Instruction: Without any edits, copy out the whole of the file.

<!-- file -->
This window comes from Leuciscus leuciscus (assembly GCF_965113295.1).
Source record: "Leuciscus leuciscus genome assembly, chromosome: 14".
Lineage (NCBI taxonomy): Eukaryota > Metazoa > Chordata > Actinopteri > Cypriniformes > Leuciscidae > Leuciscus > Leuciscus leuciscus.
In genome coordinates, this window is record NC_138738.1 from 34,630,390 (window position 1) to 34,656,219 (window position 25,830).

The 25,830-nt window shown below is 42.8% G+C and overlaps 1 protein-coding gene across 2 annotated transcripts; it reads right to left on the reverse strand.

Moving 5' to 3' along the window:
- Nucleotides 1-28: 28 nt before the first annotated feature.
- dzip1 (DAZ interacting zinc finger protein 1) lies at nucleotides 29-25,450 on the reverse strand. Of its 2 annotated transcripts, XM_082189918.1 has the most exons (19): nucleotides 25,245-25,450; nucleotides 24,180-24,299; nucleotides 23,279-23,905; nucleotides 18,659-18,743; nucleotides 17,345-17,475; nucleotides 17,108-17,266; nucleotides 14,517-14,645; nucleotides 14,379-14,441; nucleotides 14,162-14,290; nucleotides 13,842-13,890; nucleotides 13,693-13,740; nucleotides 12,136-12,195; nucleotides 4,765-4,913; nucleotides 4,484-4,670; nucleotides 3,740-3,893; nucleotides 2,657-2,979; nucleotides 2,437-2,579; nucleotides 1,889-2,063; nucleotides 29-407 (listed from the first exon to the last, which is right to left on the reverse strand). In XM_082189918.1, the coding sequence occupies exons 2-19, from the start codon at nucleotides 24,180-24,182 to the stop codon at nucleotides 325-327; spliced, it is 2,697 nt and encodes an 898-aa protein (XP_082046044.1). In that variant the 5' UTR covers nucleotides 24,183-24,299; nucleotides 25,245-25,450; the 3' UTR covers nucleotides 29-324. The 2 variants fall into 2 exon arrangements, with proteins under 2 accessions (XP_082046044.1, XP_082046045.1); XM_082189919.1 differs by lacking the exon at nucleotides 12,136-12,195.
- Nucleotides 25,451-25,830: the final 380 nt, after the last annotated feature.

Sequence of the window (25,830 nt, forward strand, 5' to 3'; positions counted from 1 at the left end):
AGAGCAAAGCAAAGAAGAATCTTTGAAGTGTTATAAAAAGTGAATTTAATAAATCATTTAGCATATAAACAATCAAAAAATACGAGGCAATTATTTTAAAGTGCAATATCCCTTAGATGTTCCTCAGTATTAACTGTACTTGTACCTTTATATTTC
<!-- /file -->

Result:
This window comes from Leuciscus leuciscus (assembly GCF_965113295.1).
Source record: "Leuciscus leuciscus genome assembly, chromosome: 14".
Lineage (NCBI taxonomy): Eukaryota > Metazoa > Chordata > Actinopteri > Cypriniformes > Leuciscidae > Leuciscus > Leuciscus leuciscus.
In genome coordinates, this window is record NC_138738.1 from 34,630,390 (window position 1) to 34,656,219 (window position 25,830).

The 25,830-nt window shown below is 42.8% G+C and overlaps 1 protein-coding gene across 2 annotated transcripts; it reads right to left on the reverse strand.

Moving 5' to 3' along the window:
- Nucleotides 1-28: 28 nt before the first annotated feature.
- dzip1 (DAZ interacting zinc finger protein 1) lies at nucleotides 29-25,450 on the reverse strand. Of its 2 annotated transcripts, XM_082189918.1 has the most exons (19): nucleotides 25,245-25,450; nucleotides 24,180-24,299; nucleotides 23,279-23,905; nucleotides 18,659-18,743; nucleotides 17,345-17,475; nucleotides 17,108-17,266; nucleotides 14,517-14,645; nucleotides 14,379-14,441; nucleotides 14,162-14,290; nucleotides 13,842-13,890; nucleotides 13,693-13,740; nucleotides 12,136-12,195; nucleotides 4,765-4,913; nucleotides 4,484-4,670; nucleotides 3,740-3,893; nucleotides 2,657-2,979; nucleotides 2,437-2,579; nucleotides 1,889-2,063; nucleotides 29-407 (listed from the first exon to the last, which is right to left on the reverse strand). In XM_082189918.1, the coding sequence occupies exons 2-19, from the start codon at nucleotides 24,180-24,182 to the stop codon at nucleotides 325-327; spliced, it is 2,697 nt and encodes an 898-aa protein (XP_082046044.1). In that variant the 5' UTR covers nucleotides 24,183-24,299; nucleotides 25,245-25,450; the 3' UTR covers nucleotides 29-324. The 2 variants fall into 2 exon arrangements, with proteins under 2 accessions (XP_082046044.1, XP_082046045.1); XM_082189919.1 differs by lacking the exon at nucleotides 12,136-12,195.
- Nucleotides 25,451-25,830: the final 380 nt, after the last annotated feature.

Sequence of the window (25,830 nt, forward strand, 5' to 3'; positions counted from 1 at the left end):
AGAGCAAAGCAAAGAAGAATCTTTGAAGTGTTATAAAAAGTGAATTTAATAAATCATTTAGCATATAAACAATCAAAAAATACGAGGCAATTATTTTAAAGTGCAATATCCCTTAGATGTTCCTCAGTATTAACTGTACTTGTACCTTTATATTTC